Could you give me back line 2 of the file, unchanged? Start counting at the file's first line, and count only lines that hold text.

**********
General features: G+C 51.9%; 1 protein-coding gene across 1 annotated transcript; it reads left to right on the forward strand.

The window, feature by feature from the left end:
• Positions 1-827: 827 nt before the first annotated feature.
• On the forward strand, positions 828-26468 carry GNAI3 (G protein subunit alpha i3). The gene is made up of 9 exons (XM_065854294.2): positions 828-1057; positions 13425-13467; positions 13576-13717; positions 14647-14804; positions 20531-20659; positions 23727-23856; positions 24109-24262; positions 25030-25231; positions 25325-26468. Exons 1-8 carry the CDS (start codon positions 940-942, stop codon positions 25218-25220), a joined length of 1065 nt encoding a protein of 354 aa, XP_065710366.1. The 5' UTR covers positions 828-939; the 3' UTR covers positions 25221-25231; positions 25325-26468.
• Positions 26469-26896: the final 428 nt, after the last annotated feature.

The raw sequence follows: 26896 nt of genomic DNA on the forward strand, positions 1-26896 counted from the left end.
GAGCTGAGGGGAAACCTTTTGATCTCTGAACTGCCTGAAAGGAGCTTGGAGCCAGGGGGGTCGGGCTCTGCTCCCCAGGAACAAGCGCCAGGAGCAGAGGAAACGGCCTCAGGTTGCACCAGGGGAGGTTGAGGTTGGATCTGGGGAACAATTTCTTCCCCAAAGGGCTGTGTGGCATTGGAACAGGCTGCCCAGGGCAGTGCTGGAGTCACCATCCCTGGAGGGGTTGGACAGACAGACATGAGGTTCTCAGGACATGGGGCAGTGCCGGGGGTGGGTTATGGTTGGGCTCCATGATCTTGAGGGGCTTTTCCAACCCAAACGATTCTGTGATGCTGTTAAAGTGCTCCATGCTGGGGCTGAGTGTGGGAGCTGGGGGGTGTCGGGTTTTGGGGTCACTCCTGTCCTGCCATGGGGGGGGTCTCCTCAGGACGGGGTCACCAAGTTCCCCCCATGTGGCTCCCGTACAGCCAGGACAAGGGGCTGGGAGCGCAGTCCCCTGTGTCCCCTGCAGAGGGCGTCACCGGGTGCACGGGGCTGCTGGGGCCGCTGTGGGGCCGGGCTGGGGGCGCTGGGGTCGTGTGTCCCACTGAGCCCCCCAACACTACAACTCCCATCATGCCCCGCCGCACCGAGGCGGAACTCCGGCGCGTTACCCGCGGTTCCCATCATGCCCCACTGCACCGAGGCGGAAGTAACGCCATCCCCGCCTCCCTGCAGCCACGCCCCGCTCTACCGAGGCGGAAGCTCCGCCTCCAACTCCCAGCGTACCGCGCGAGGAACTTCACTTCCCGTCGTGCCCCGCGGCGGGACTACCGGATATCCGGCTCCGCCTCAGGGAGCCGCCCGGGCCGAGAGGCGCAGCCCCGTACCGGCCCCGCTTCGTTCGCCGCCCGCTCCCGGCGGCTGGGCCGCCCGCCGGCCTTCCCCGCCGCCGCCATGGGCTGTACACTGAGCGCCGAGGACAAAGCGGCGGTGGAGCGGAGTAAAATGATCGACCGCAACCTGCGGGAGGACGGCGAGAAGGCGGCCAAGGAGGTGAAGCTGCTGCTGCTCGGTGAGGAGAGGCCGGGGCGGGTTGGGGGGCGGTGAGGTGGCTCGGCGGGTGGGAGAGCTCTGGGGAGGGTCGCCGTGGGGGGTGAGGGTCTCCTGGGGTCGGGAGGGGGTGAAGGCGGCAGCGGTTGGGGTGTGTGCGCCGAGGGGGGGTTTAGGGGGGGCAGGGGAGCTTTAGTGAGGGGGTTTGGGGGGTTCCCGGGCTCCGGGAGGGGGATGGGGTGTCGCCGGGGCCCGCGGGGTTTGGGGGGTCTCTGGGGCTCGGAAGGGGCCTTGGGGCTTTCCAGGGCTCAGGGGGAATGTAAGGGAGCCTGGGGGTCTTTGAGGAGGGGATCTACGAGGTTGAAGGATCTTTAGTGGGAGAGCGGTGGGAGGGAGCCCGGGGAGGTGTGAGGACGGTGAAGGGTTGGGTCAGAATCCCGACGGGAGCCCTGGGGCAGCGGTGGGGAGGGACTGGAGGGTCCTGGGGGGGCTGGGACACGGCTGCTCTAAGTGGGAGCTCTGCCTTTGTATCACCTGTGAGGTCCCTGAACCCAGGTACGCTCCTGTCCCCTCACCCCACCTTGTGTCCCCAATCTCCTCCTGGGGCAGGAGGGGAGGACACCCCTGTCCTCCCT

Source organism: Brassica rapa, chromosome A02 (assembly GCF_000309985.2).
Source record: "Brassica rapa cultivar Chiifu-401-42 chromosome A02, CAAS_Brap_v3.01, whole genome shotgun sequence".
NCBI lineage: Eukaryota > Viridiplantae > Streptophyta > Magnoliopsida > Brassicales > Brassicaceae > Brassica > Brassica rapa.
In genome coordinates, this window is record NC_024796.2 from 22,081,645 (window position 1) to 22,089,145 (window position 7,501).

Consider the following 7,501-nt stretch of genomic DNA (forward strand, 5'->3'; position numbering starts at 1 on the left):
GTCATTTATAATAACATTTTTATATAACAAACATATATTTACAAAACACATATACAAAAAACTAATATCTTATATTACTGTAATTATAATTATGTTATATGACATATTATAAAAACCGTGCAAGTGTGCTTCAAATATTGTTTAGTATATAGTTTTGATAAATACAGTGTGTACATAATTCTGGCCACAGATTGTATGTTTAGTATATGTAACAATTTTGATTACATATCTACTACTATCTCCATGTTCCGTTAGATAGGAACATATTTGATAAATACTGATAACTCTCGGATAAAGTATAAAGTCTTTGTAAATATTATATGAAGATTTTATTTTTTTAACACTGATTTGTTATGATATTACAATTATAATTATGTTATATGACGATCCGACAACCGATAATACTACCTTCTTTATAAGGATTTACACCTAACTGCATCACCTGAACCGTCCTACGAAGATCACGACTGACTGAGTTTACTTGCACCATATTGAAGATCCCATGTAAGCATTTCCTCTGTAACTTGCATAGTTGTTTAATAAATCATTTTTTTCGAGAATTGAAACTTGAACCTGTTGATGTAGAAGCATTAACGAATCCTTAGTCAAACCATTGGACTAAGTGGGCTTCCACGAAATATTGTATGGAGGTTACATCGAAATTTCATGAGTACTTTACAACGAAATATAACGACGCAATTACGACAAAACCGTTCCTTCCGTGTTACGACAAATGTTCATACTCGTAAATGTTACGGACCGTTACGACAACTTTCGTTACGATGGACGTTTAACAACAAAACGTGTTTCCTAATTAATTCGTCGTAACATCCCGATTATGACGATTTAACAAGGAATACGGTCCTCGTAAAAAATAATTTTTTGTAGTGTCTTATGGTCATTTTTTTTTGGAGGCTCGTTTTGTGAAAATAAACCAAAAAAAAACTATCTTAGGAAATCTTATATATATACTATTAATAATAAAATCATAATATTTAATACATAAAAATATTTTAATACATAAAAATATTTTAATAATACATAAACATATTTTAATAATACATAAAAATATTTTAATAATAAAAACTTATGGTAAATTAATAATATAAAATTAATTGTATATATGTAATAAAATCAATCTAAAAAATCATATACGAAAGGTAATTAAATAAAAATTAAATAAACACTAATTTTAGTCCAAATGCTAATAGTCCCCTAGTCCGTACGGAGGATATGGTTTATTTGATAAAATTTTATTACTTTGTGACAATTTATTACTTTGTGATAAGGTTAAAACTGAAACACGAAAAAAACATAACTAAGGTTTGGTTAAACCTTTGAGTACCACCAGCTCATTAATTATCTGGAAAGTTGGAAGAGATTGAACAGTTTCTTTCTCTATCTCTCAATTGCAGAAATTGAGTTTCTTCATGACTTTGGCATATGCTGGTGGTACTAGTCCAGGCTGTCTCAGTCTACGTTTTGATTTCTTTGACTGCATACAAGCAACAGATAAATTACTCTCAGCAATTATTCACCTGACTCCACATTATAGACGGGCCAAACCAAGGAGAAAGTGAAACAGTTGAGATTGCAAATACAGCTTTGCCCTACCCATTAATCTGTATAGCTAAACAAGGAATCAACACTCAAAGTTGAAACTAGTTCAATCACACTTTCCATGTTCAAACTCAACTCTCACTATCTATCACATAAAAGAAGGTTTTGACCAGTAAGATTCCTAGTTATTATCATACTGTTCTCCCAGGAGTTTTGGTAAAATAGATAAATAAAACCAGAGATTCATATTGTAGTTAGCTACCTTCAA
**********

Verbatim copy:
The window, feature by feature from the left end: